The winning works in the 2nd NiViCon video contest

(3) Mascot Character Created

The picture of JFT Basic-Kun
JFT Basic-Kun

JFT Basic-Kun was created as a mascot character to promote JFT-Basic Japan Foundation Test for Basic Japanese (hereinafter “JFT-Basic”). The Filipino staff came up with a draft of the character, and a Filipino designer then created the character based on that draft. It is thus a “made in the Philippines” character.

JFT-Basic is utilized as a test to measure the Japanese-language ability that foreigners visiting Japan for work will need to communicate in the lifestyle situations they encounter, and to measure the Japanese-language ability foreigners need to obtain “Specified Skilled Worker 1” visa status. However, because it has a lower profile than the Japanese-Language Proficiency Test (JLPT), and because currently it is not really possible to travel to Japan from the Philippines due to the impact of COVID-19, the number of people sitting JFT-Basic is not increasing. Going forward, when we publicize JFT-Basic on Facebook or through seminars, we will use this JFT Basic-Kun with the aim of making more people aware of JFT-Basic.

The picture of “Irodori: Japanese for Life in Japan – Starter A1”
“Irodori: Japanese for Life in Japan – Starter A1”

“Irodori: Japanese for Life in Japan – Starter A1” was published in November 2020. We will use this teaching material to hold the “Irodori A1 Pilot Course” (scheduled to begin in May 2021). To begin with, we will try out which teaching methods are good to use with this teaching material. We then plan to make those results available to educational institutions and Japanese-language teachers in the Philippines.

(4) Let’s Learn Online! Let’s Get Together!

Amid the COVID-19 pandemic, we began holding "Marugoto: Japanese Language and Culture" Japanese-language course online from July 2020 in place of in-person classes. The students are learning through a combination of e-learning on “JF Japanese e-learning Minato” and class sessions on Zoom. Conversation practice using breakout rooms is one of the popular features in the classes. This is an opportunity for the participants to discuss their work and hobbies with their classmates in the Japanese language. This is the third time the A1 course has been run online, and we will begin holding it for the fourth time in May. An A2 class also got underway from April. You could say that being able to take the course from regions a long way from Manila is one of the benefits unique to the online format.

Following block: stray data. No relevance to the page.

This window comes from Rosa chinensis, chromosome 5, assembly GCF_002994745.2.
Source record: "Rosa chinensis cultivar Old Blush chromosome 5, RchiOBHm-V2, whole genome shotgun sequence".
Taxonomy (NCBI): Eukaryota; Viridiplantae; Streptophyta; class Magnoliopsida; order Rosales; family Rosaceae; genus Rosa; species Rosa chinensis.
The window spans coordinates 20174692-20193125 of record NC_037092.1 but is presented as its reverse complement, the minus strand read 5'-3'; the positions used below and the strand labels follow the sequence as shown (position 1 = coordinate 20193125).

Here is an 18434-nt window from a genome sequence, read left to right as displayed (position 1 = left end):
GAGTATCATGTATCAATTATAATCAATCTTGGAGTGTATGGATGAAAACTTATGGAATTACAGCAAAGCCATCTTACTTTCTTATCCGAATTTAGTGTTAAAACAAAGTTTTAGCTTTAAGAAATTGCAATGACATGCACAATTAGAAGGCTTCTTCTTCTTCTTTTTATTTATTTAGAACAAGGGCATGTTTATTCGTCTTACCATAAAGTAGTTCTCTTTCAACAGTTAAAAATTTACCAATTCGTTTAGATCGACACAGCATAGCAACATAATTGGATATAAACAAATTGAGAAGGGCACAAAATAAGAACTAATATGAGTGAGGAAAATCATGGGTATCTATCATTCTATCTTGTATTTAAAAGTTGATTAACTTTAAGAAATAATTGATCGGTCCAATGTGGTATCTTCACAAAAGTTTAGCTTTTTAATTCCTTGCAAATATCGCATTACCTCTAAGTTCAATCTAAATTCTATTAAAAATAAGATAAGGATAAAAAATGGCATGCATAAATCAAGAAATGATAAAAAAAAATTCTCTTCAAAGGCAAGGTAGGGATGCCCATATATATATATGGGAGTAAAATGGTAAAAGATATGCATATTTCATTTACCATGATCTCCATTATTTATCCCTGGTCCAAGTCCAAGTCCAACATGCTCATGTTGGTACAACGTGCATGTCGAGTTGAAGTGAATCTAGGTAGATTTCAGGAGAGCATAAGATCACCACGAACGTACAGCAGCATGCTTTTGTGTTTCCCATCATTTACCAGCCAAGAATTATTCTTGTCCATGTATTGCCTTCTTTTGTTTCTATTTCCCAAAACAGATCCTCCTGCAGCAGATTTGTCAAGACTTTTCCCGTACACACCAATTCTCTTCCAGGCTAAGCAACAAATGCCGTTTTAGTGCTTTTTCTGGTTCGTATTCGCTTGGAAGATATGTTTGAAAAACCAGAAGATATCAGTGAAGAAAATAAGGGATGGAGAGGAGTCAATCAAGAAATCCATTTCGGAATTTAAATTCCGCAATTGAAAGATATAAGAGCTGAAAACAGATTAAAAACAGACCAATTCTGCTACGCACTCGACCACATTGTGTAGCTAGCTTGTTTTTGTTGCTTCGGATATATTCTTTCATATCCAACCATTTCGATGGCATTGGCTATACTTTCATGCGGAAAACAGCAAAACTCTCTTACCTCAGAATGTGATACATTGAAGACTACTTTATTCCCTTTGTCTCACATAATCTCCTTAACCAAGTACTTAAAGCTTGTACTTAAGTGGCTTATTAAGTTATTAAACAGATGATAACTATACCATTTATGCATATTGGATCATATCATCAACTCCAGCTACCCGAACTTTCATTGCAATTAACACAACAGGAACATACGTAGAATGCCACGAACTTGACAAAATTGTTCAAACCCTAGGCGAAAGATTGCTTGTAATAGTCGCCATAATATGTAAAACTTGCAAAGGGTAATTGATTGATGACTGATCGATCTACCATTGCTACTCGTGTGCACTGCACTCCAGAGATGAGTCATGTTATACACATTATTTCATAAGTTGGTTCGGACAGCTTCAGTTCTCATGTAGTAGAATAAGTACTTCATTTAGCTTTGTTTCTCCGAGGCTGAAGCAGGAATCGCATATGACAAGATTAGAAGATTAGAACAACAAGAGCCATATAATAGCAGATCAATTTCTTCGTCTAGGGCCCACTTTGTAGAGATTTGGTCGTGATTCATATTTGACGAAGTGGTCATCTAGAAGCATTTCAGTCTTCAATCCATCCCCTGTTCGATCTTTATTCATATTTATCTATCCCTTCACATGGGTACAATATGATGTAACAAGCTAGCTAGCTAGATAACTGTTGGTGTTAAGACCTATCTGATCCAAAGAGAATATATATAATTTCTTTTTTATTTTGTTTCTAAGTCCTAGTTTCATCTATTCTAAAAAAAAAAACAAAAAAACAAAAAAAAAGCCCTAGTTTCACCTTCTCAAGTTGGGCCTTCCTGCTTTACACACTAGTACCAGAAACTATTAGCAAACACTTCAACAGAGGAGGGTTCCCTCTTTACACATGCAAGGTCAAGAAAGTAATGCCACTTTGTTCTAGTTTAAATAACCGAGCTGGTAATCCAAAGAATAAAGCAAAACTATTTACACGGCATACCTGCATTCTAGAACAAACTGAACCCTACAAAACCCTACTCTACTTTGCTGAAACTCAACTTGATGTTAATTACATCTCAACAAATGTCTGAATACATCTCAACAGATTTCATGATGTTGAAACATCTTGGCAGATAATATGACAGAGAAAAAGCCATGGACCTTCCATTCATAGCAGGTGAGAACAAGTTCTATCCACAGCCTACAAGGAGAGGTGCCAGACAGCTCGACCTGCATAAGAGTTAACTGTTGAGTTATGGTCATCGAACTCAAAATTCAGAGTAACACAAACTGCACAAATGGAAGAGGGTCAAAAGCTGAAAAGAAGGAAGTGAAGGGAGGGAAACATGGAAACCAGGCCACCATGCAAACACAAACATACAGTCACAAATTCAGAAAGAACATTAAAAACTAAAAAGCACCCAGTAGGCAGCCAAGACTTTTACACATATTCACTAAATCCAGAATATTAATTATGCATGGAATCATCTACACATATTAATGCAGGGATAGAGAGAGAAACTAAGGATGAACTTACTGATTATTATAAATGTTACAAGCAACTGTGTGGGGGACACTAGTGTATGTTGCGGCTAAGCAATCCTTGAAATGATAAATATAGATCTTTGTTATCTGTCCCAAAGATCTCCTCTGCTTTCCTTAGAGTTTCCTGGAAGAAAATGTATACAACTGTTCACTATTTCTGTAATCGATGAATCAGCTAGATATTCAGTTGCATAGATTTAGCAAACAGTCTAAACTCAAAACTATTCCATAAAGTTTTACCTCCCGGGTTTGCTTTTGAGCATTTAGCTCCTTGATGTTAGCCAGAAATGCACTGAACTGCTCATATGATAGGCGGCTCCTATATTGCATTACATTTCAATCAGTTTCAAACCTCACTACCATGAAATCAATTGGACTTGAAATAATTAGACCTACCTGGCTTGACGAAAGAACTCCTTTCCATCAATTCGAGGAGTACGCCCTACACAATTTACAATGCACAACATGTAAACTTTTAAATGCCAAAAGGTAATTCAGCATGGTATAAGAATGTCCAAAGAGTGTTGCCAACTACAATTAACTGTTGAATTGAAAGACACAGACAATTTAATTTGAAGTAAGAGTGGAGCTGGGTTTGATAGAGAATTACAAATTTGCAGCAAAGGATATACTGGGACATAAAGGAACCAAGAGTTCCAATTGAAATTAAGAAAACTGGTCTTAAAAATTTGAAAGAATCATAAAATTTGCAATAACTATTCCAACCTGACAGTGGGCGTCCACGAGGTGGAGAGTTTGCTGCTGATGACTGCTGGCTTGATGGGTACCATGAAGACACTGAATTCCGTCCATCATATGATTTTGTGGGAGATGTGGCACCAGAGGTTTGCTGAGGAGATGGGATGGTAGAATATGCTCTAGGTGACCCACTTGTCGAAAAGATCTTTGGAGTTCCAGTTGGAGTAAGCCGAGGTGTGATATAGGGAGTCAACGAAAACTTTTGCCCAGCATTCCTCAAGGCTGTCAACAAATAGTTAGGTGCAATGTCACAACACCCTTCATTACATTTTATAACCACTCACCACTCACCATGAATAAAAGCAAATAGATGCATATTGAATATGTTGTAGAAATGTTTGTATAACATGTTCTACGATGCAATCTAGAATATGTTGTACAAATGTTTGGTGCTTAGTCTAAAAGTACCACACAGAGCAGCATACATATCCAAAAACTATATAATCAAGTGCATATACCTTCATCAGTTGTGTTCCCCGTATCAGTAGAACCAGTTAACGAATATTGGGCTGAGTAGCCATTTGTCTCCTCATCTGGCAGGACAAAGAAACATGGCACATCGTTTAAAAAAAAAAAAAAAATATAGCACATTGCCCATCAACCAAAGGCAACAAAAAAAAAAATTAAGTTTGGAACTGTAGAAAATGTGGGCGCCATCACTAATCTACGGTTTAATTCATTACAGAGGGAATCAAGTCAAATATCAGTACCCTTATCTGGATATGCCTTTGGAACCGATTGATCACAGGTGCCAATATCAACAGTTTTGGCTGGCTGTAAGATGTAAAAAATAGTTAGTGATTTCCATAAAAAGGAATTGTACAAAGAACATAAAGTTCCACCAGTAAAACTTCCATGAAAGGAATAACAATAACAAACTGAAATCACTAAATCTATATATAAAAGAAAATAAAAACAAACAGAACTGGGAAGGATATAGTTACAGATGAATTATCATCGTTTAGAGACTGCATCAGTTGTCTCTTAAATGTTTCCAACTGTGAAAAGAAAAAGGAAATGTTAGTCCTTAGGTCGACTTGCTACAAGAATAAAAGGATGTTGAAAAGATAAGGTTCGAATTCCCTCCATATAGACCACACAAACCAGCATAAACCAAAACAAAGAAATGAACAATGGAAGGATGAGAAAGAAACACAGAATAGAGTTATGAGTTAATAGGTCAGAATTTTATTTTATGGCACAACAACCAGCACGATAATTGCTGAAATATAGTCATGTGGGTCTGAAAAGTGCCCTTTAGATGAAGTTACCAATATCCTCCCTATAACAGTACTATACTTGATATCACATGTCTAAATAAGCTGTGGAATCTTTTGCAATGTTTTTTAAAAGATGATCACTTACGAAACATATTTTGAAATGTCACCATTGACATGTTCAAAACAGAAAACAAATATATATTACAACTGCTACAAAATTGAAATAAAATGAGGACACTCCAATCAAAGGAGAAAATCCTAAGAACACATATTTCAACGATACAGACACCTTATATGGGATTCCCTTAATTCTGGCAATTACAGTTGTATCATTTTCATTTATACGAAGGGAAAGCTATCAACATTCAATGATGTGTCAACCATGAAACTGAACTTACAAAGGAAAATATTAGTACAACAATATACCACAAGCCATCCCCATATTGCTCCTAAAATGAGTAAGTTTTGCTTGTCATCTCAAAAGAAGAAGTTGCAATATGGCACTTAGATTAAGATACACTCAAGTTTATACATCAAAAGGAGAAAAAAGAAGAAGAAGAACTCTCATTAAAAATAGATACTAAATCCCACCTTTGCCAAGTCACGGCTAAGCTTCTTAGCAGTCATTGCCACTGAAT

In February, the Nihongo Fiesta, which is a regular event, was held online, and the final judging of the Nihongo Speech Contest took place. In the preliminary rounds in Mindanao, Visayas and Manila, 52 speeches were presented in the student, non-student and open divisions, and of those contestants, nine made it through to the finals. The speeches were successfully held online without any problems. The top prize was won by a working doctor, for a speech entitled “Fight Against COVID-19.” You could probably say it was a speech that was possible to hear only because of the current circumstances.

At the Philippine Nihongo Teachers’ Forum (PNTF) in May, workshops will be held and 12 teachers will give presentations on their Japanese-language education practices. We are looking forward to those presentations.

48th Nihongo Speech Contest Winners

The picture of Let’s go back to basics! “Comprehensible input” was confirmed at the PNTF.
Let’s go back to basics! “Comprehensible input” was confirmed at the PNTF.